Kyalo Burt-Fulcher debates the living wage on Sky News
Last week our Regional Outreach Officer, Kyalo Burt-Fulcher, appeared on Sky News to make the case for a living wage. Kyalo argues that, although the new National Living Wage is a positive step, it does not go nearly far enough. He was up against the Adam Smith Institute's Sam Bowman; as you'll see, things get quite tasty towards the end of the interview.
As a follow-up, we asked Kyalo to give some reflections on the debate and on the issue of the National Living Wage itself. Here’s what he said:
Any increase to the minimum wage of £6.70 per hour is a welcome step, given that full time jobs often do not pay people enough to live on. However, the National Living Wage (NWL) so far only constitutes a 50p increase, whereas the Living Wage Foundation calculates an actual living wage (i.e. the amount someone needs to live on) to be £8.25 per hour*, and £9.40 in London. This is because their calculation is based on the cost of living, while the Government’s one is arbitrary and based on getting positive headlines.
Worse, the NLW will not even apply to under 25s. People who are old enough to buy alcohol, get married, and fight on the front line for this country; and have been so for up to seven years! This is the latest in a long line of policies which suggest young people are the least of the Government’s concerns: tuition fees increased, EMA scrapped, housing benefit restricted etc. Meanwhile, pensioner benefits remain completely intact, even for top rate taxpayers.
Of course, these are arguments against the Government’s policy on the grounds that it does not go nearly far enough. However, my co-interviewee, Sam Bowman, does not defend the Government. Instead he takes the laissez-faire view that there should be no increase to the minimum wage at all; citing over 100 studies that apparently show that it will cause unemployment.
The only problem is that they don’t, as he admits to begin with, but then seems to forget over the course of the debate. The fact is that the effects on unemployment will depend on the level at which a minimum wage is set, and the economy it is set within. It is therefore unsurprising that the studies produce a mixed picture; in some cases imposing a minimum wage appears to increases unemployment, in others it has no noticeable impact.
As such, we don’t really know how increasing the minimum wage will affect UK unemployment. The figure repeatedly quoted in the debate was the OBR’s central estimate that by 2020 the NLW would increase the numbers of unemployed by 60,000. However, the OBR’s report (p.206) also notes that the same calculation would produce an estimate anywhere between 20,000 and 110,000, with only a small change to their ‘elasticity of demand’ assumption. When you also factor in the uncertainties around their other assumptions (which the report describes as ‘significant’) it becomes clear that these projections are highly spurious. Indeed, there are even reasons to believe increasing the minimum wage might reduce unemployment. Poorer people will be able to spend more money, thus stimulating economic growth.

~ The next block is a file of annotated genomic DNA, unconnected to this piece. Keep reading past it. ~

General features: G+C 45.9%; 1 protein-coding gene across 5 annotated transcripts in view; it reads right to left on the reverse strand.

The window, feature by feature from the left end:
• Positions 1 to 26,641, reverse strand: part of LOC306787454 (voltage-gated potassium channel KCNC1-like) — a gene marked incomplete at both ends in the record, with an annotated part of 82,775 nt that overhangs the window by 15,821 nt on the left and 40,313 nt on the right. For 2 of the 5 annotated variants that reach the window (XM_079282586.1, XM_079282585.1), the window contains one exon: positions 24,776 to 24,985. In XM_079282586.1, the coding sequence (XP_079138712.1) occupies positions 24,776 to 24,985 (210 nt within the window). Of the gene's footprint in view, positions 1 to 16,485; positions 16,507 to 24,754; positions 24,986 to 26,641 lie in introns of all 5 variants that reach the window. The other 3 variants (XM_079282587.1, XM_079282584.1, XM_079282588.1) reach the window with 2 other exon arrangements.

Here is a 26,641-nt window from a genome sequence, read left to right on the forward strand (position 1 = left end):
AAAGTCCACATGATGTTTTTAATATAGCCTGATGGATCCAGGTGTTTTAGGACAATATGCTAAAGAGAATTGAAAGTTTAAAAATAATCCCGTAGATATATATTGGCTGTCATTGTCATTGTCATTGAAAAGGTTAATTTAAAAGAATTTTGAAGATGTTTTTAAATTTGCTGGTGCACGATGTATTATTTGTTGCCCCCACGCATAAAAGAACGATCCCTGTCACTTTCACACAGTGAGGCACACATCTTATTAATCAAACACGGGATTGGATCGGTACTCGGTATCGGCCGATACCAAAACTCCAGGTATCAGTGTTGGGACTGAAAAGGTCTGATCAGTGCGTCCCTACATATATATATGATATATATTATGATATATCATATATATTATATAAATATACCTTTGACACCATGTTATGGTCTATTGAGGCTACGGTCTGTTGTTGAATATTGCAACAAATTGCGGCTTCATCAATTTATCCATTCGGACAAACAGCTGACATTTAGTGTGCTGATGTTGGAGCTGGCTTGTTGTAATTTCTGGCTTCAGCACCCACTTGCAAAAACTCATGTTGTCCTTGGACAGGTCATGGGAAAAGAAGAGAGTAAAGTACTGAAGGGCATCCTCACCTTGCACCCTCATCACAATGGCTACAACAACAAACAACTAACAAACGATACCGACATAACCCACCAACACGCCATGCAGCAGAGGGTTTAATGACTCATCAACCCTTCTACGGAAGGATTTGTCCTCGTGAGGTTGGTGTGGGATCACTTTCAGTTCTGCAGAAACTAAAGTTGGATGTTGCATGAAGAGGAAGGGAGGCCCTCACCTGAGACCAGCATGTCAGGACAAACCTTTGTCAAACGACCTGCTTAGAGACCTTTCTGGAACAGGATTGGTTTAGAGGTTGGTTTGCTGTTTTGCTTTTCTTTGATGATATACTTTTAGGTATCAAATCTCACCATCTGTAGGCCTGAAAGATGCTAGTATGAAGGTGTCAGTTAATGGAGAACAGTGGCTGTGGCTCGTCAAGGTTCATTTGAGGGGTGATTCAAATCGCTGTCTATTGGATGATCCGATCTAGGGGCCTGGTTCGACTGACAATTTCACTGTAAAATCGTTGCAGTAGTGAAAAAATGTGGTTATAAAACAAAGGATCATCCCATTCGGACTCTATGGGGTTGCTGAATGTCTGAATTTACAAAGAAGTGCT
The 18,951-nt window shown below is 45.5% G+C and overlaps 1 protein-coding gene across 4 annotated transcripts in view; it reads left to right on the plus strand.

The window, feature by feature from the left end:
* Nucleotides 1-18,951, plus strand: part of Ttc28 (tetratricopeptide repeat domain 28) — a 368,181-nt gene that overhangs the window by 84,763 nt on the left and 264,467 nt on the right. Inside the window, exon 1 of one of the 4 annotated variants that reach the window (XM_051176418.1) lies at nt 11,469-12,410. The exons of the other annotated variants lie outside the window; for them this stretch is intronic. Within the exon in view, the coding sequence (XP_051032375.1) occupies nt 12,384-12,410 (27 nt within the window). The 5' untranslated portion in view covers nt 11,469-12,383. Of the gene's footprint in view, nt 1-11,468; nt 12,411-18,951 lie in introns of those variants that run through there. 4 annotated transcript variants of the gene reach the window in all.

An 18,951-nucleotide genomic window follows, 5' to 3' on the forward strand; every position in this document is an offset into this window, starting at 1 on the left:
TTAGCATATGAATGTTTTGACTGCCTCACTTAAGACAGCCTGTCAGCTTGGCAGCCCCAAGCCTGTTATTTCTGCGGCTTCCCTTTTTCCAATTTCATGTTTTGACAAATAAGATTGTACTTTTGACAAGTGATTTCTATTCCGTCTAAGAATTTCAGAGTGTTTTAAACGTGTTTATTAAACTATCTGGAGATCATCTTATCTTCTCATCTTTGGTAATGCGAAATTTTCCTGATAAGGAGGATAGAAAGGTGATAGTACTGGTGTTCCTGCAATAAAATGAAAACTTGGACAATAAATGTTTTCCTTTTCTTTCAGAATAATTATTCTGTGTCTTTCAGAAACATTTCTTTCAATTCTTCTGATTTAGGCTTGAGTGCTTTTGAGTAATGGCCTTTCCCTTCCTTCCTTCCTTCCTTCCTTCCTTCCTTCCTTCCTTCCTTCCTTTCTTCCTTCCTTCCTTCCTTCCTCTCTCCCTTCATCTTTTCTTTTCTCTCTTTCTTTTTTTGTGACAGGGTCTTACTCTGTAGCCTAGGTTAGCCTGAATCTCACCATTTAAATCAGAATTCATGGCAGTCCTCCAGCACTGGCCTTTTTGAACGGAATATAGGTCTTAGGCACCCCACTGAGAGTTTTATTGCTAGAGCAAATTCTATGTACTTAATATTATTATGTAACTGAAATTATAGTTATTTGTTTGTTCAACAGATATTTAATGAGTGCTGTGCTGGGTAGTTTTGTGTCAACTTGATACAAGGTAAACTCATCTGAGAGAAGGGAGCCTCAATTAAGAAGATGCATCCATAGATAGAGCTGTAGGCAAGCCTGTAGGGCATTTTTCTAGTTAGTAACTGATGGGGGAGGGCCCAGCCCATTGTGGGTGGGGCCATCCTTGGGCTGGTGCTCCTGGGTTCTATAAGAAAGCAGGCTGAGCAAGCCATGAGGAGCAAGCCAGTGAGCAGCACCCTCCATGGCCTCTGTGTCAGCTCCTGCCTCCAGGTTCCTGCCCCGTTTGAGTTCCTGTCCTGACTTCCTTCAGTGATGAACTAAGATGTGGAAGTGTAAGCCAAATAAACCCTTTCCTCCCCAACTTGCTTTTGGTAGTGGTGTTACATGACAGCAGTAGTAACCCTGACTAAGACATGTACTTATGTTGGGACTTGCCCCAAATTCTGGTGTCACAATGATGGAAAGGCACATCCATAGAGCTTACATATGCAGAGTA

Ultimately die hard free marketeers almost always argue against the introduction of any protection for workers (including having a minimum wage at all) on the grounds that this will hamper businesses and increase unemployment. This is transparently incorrect. We live in a time of both near record employment and more comprehensive regulation than ever. If we had listened to Thatcherites and their predecessors, workers would have literally no protection against exploitation but I doubt there’d be any significant difference to unemployment levels. Of all the things that affect unemployment, regulations on business is one of the least relevant; yet I don’t expect to hear the Adam Smith Institute calling for, say, an increase to adult education spending.
So that is the libertarian case; what do we weigh against it? A significant raise for nearly 3 million of our country’s lowest paid workers, and potential rises for around 3 million more on the second rung of pay scales. And remember, these are workers who currently do not earn enough to have what the British people consider a minimum standard of living. Even if the OBR’s guestimate is correct, for every job that might not be created, there are between 50 and 100 of the poorest workers who will definitely get a raise. You can make your own judgement, but I know which side I’m on.
*Of course, the NLW is intended to rise to £9.35 per hour by 2020. Unfortunately the actual living wage is projected to be £10.30 by this point.
Agree? Disagree? Like to give Kyalo a piece of your mind? If so, you can tweet him at @KyaloBF